Case of the Day: The Grand Banks Fishery
Fisheries are a common (no pun intended) example of the “tragedy of the commons." Since no one has a property right to the fish in the sea, every individual has an incentive to harvest them before others can. This has had a disastrous effect on the volume of fish in some important fishing areas.
The richness of the Grand Banks fishery off of Newfoundland is legendary. However, it too has been overfished. Read the article called "A Fisherman's Tale" from a May 23, 1998 Economist survey on “The Sea” and answer the following questions. (Please let me know if you have trouble with the link. It should work from campus locations.)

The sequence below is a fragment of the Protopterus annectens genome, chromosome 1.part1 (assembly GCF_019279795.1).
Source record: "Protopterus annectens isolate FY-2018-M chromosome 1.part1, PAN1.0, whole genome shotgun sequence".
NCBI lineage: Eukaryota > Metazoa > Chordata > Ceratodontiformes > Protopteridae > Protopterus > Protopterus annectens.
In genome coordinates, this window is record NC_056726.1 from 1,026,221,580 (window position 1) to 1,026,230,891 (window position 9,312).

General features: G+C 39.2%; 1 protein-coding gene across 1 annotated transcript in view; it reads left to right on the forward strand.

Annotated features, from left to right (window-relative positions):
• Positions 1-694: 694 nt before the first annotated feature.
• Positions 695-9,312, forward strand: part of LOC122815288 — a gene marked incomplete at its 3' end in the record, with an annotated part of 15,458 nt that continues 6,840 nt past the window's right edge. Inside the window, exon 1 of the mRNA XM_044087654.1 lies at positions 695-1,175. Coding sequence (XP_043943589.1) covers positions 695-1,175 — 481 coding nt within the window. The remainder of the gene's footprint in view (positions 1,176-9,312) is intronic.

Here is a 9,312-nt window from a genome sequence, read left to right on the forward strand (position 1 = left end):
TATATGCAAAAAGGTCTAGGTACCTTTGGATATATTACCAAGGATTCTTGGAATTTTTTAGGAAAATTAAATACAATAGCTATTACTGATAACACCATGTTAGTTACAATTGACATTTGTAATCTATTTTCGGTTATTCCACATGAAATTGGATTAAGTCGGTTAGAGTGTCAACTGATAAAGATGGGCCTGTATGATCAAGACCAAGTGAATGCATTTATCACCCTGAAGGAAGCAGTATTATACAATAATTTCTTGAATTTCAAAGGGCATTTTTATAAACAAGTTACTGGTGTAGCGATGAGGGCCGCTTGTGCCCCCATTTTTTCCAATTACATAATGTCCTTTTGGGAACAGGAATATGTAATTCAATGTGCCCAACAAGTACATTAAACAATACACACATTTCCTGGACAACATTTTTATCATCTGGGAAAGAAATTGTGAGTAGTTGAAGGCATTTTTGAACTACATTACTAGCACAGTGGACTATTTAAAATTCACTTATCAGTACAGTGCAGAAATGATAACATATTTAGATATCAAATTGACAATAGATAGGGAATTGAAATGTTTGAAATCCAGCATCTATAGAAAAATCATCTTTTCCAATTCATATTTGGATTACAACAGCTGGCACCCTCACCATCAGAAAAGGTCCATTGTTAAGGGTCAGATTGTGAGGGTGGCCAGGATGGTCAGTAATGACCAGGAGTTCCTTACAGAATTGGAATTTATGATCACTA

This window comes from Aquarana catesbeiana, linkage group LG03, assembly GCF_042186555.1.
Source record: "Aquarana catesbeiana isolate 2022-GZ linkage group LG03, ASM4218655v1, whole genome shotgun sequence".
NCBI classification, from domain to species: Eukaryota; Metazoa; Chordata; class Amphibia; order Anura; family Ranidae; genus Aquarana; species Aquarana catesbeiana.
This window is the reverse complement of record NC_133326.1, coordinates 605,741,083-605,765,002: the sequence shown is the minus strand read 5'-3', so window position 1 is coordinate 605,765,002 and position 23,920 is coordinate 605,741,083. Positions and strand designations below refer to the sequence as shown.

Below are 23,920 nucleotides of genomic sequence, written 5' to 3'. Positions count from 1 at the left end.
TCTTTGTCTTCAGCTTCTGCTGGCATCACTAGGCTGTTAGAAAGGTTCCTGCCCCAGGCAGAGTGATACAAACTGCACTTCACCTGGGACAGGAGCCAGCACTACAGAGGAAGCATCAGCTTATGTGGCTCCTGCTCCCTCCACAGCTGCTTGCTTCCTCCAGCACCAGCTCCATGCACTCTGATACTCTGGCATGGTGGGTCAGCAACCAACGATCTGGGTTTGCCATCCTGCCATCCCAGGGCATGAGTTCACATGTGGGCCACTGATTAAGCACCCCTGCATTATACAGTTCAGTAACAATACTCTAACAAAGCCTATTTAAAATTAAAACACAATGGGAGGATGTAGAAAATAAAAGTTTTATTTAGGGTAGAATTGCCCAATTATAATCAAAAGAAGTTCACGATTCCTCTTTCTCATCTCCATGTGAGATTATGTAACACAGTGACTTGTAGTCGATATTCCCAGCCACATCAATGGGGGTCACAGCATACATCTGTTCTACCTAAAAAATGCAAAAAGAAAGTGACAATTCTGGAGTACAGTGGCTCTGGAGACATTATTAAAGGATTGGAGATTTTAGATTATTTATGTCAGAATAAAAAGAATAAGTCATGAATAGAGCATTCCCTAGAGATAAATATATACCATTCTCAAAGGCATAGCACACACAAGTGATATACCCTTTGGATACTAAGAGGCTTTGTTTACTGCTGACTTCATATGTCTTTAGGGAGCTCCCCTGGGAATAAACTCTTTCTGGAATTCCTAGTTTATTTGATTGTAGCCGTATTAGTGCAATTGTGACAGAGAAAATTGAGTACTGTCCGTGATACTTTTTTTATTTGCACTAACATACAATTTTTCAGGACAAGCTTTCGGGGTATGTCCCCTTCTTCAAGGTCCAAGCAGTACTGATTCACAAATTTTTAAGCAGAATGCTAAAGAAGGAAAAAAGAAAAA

Questions for analysis
1. How much of the overfishing problem results from the fact that major fishing grounds are located outside the jurisdiction of national laws and to what extent does it exist even in fisheries that are within a national jurisdiction?
2. How are property rights for forests different than those for fish? Is the “overcutting” problem more or less severe than overfishing as a result of this difference?
3. What (if any) sort of legal structure can help mitigate overfishing? Is it possible to attach a property right to the taking of fish?